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Physical Activity Levels and Self-perception of Fitness in COVID-19-Recovered Individuals

AUTHORS

avatar Mahnaz Azmodeh ORCID 1 , avatar Rastegar Hoseini ORCID 1 , * , avatar Ehsan Amiri ORCID 1

1 Department of Exercise Physiology, Faculty of Sport Sciences, Razi University, Kermanshah, Iran

How to Cite: Azmodeh M, Hoseini R, Amiri E. Physical Activity Levels and Self-perception of Fitness in COVID-19-Recovered Individuals. Iran J Psychiatry Behav Sci. 2022;16(1):e115038.
doi: 10.5812/ijpbs.115038.

ARTICLE INFORMATION

Iranian Journal of Psychiatry and Behavioral Sciences: 16 (1); e115038
Published Online: February 21, 2022
Article Type: Research Article
Received: April 9, 2021
Revised: December 7, 2021
Accepted: January 15, 2022
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Abstract

Background:

The preventative measures to reduce the incidence of coronavirus disease 2019 (COVID-19) have reduced the physical activity level (PAL) that might also affect physical and mental health.

Objectives:

The present study investigated the relationship between self-perception of fitness (SPF) and PAL in COVID-19-recovered individuals (CRI).

Methods:

The population of this descriptive-analytical study included all CRI (men and women, in the age range of 20 to 70 years) in Kermanshah. In the present study, 890 volunteers (438 men and 452 women) were sampled using a multistage cluster sampling method. The International Physical Activity Questionnaire (IPAQ-SF) was used to assess the PAL and the Delignières et al. questionnaire to assess the SPF. The Pearson correlation coefficient test and independent t-test were used to analyze the data using SPSS version 24 software.

Results:

The results showed low PAL (men: 876.11 ± 40.23; women: 739.27 ± 8.02) and poor SPF (men: 6.64 ± 1.62; women: 5.27 ± 1.39) in CRI. Also, there was a significant positive relationship between high and moderate PAL and SPF in men (r = 0.67, P = 0.032; r = 0.77, P = 0.018, respectively) and women (R = 0.56, P = 0.041; r = 0.66, P = 0.035, respectively), while there was a significant inverse relationship between low PAL and SPF among men (r = -0.85, P = 0.001) and women (r = -0.89, P = 0.001).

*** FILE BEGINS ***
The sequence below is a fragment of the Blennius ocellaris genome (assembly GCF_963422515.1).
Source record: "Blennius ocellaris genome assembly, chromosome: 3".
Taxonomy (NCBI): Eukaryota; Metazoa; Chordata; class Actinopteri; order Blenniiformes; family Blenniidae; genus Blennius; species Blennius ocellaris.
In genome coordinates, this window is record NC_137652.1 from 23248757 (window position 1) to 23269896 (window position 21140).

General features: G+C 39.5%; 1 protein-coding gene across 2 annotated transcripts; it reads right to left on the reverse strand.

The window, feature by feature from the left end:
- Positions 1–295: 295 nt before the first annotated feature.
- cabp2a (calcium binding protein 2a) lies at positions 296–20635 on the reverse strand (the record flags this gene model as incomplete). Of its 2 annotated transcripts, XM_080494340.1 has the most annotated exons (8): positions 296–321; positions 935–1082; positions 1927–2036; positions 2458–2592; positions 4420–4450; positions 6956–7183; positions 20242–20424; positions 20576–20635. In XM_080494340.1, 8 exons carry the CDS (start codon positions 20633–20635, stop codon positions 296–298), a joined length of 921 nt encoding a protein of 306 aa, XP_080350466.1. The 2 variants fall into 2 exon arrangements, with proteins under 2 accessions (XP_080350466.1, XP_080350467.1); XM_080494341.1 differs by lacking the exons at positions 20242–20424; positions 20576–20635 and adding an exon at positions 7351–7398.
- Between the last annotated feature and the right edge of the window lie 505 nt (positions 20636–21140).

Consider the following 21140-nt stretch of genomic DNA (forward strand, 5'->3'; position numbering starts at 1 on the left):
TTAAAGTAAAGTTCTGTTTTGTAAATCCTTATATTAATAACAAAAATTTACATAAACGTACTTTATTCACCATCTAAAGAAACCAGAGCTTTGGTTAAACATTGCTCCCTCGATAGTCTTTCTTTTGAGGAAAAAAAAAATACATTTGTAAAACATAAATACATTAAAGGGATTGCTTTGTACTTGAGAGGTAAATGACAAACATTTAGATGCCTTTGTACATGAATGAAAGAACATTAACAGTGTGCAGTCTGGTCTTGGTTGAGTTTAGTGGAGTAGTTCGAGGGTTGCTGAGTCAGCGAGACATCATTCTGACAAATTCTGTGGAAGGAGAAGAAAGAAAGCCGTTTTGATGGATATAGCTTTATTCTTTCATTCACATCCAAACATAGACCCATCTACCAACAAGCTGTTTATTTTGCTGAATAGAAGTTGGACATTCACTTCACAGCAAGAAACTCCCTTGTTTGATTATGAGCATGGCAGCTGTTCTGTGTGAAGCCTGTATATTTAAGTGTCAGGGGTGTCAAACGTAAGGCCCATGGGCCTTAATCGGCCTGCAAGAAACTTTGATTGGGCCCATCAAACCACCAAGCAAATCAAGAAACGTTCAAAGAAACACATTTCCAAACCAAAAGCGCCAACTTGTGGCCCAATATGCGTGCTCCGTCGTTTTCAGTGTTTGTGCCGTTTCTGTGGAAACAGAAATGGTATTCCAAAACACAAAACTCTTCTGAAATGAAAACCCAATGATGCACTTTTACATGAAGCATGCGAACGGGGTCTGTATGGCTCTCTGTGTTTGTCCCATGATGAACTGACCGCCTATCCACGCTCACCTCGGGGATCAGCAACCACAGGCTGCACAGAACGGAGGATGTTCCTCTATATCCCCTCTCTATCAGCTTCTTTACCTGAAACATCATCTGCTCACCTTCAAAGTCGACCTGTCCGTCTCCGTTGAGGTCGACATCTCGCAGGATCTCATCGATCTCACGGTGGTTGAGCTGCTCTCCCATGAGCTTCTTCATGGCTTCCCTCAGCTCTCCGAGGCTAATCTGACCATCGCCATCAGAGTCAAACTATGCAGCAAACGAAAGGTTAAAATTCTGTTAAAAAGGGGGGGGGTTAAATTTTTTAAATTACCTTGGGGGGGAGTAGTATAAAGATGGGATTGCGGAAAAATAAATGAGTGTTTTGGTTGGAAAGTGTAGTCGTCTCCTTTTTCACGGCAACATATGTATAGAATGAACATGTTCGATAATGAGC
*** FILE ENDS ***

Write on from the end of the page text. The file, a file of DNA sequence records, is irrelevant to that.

Conclusions:

Based on the results, wrong SPF in individuals with low PAL might be one reason for being insufficiently active. Thus, a proper understanding of PAL could be the first step of a regular physical activity schedule to enhance the immune system.

1. Background

Physical and mental health are two inseparable dimensions of general health that affect each other (1). A comprehensive understanding of mental and physical health is pivotal to comprehending the concept of health in humans (2). Therefore, considering the interaction between body and mind and the need for integrated health in both to achieve general health, recognizing the permanent interaction between these two seems essential (1, 2). Due to the role of general health in the quality of life and life expectancy, further attention needs to be paid to the concepts of health and well-being in society (3).